“I think there’s a habit in visual arts teaching of thinking that students shouldn’t just do the first thing they think of“, he explained. “That’s something we often say - think of more things, come up with many ideas, draw a spider diagram - always assuming that this will lead to better, more analytical ideas. Reading Temple Grandin so far has made me realise that a lot of people jump to really successful ideas right away, and maybe that’s part of what visual thinking is about.“

Artist Marjanne van Helvert, who currently teaches at the Rietveld Academy and the Design Academy Eindhoven, added that while students are expected to be able to explain their work with words, in the end the quality of the work also speaks for itself. “If you make super strong work but can’t explain it that well, that’s still good.“, she assured us. 

Ringing the alarm bells for education

We agreed that the book is important for understanding the ways the education system needs to change in order to not rule out visual thinkers.

While Temple Grandin is ringing the alarm bells for the US system, warning that if the education system doesn’t change, the entire infrastructure will start to collapse for a lack of skilled manual workers and engineers, the same warning holds for the Netherlands.

“I really felt like buying a hundred copies and sending them to the ministry of education!“, Willem stressed. “Because she’s presenting a few really important arguments about practical skills, understanding mechanics, understanding visual patterns, all that stuff that we are lacking in a society where the biggest wages are paid to people who work in banks just moving numbers around.“

Emergent aesthetics 

Artist Victor Evink pointed out that the idea of visual thinking might also play an important role in the phenomenon of aesthetics that emerge from platforms on the internet such as Tumblr. People post seemingly random pictures, but over time, a theme emerges, and these aesthetics make their way out of these forums and into the wider worlds of graphic design, fashion, visual arts, and so on. Since this process is driven by both visuals and pattern seeking, Victor’s intuition is that autism plays a big role in the emergence of these aesthetics. “If I ever have the opportunity to give another presentation here, it would be about that!“, he added. 

Test results 

In the meantime, everyone had finished answering the questions on the visual thinking test, so we did a round of comparing our scores. The number of 'yes' answers determines the extent to which you are a visual thinker, although of course in a very simplified way. As it turned out, scores around the table ranged from 9 times 'yes' up to 16 times 'yes'.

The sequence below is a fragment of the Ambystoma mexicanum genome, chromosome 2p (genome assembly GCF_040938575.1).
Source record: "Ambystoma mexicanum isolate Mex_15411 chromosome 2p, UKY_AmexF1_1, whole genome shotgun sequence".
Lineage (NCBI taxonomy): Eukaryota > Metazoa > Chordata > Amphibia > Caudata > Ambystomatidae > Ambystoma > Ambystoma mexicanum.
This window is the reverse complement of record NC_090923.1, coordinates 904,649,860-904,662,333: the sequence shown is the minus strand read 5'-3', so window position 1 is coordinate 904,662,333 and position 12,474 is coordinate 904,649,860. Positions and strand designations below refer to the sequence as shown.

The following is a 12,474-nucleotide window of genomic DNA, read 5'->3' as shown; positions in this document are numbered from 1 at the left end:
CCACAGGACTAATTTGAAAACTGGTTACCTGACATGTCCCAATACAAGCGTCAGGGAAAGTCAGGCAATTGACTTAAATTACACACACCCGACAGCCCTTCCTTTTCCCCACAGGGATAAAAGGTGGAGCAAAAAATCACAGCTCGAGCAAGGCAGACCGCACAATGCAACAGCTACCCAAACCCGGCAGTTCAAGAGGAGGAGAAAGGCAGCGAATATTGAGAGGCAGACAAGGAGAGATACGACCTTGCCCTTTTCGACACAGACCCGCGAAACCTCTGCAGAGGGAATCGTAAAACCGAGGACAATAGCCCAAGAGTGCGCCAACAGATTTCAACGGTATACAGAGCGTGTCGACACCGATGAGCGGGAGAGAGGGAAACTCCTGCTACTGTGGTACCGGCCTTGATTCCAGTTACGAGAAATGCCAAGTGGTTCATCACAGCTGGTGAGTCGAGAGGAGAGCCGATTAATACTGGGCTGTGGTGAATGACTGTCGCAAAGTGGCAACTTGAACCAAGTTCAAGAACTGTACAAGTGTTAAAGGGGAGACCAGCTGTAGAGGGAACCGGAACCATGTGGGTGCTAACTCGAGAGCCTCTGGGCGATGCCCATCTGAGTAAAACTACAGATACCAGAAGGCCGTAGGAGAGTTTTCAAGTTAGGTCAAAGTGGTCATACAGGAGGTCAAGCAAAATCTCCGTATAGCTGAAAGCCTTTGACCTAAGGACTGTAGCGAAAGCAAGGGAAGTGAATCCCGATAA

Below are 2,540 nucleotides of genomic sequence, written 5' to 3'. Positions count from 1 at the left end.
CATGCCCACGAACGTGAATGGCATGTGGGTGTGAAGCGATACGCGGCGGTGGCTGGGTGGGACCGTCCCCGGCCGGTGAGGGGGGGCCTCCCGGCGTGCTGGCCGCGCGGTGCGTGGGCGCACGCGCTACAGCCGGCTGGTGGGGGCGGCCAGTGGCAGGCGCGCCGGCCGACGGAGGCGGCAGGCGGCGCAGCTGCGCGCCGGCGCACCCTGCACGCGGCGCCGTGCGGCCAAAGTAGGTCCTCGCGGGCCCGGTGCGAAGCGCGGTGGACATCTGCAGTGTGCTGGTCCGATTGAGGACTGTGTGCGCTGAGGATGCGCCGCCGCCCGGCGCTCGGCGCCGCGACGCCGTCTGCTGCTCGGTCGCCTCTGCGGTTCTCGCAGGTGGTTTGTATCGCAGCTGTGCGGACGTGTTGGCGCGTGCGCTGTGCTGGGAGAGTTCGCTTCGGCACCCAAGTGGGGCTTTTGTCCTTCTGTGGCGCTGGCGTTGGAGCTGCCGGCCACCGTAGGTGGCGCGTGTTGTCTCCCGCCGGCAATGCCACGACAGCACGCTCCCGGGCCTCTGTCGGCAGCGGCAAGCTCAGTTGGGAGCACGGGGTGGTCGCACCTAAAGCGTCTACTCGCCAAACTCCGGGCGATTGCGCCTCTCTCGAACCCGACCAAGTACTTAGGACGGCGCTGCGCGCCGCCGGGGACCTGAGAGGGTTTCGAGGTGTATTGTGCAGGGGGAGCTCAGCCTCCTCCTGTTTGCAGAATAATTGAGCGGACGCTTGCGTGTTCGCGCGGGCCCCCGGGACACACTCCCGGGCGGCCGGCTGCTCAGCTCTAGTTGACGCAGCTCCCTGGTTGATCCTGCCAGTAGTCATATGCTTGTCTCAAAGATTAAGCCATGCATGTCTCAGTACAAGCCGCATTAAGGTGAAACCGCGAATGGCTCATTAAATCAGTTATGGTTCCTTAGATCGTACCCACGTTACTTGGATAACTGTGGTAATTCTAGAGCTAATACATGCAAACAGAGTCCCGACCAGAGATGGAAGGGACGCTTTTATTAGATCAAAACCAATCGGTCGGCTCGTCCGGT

“And who has a vegetable on their list?“, Willem asked, referring back to the additional question posed at the beginning. The vegetable, he revealed, was a big pumpkin, which only two people had correctly noted on their paper. But even they admitted that they didn’t remember a clear image of the pumpkin, but rather guessed it, since the roundtable took place around Halloween. 


pumpkinsuper1.JPG -

“This is a really difficult test, then“, Willem concluded. 

Some of the guests criticised the test and the questions for being too binary in trying to assign one type of thinking or the other. For example, the first question straightforwardly asks “Do you mainly think in pictures or in words“, something many people found very difficult to answer with yes or no. 

“There are so many ways ways of thinking, even in just one person“, someone said. “Here it is simplified a lot, which makes it less beautiful in a way.“ 

Other artists agreed that there is a wide spectrum between visual and verbal thinking, some adding that they wouldn’t self-identify as visual thinkers despite scoring relatively high on the test. 

We agreed that these results should of course be taken with a grain of salt, the test simply an interesting indicator as to where the group generally falls in terms of visual thinking. 

A brief critique of the book 

Willem summarised that while the book, to him, is a bit too long and leaning too much on anecdotal evidence, the central message makes a lot of sense: In Western society and its education systems, we are severely undervaluing visual thinking and placing too much emphasis on verbal, abstract thinking, thereby excluding a lot of people. 

Designer Arjan van Amsterdam criticised that Grandin’s theory of these different types of thinking appeared to him as something the author just thought of herself, then went looking for explanations. “It doesn’t seem like a scientifically proven theory, it’s very speculative and anecdotal“, he said. Another artist agreed, adding that the theory is not very convincing as long as there are no statistic about how many people belong to each type of thinking, whether you are born with your thinking style or learn and change it throughout your life, and so on. 

Willem explained that this book is just the latest in a series of books Temple Grandin has published about her own mind. Compared to the earlier books, this one is more nuanced, making a distinction between object visual thinkers and spatial visual thinkers and adding a lot of references to scientific research from the past decade.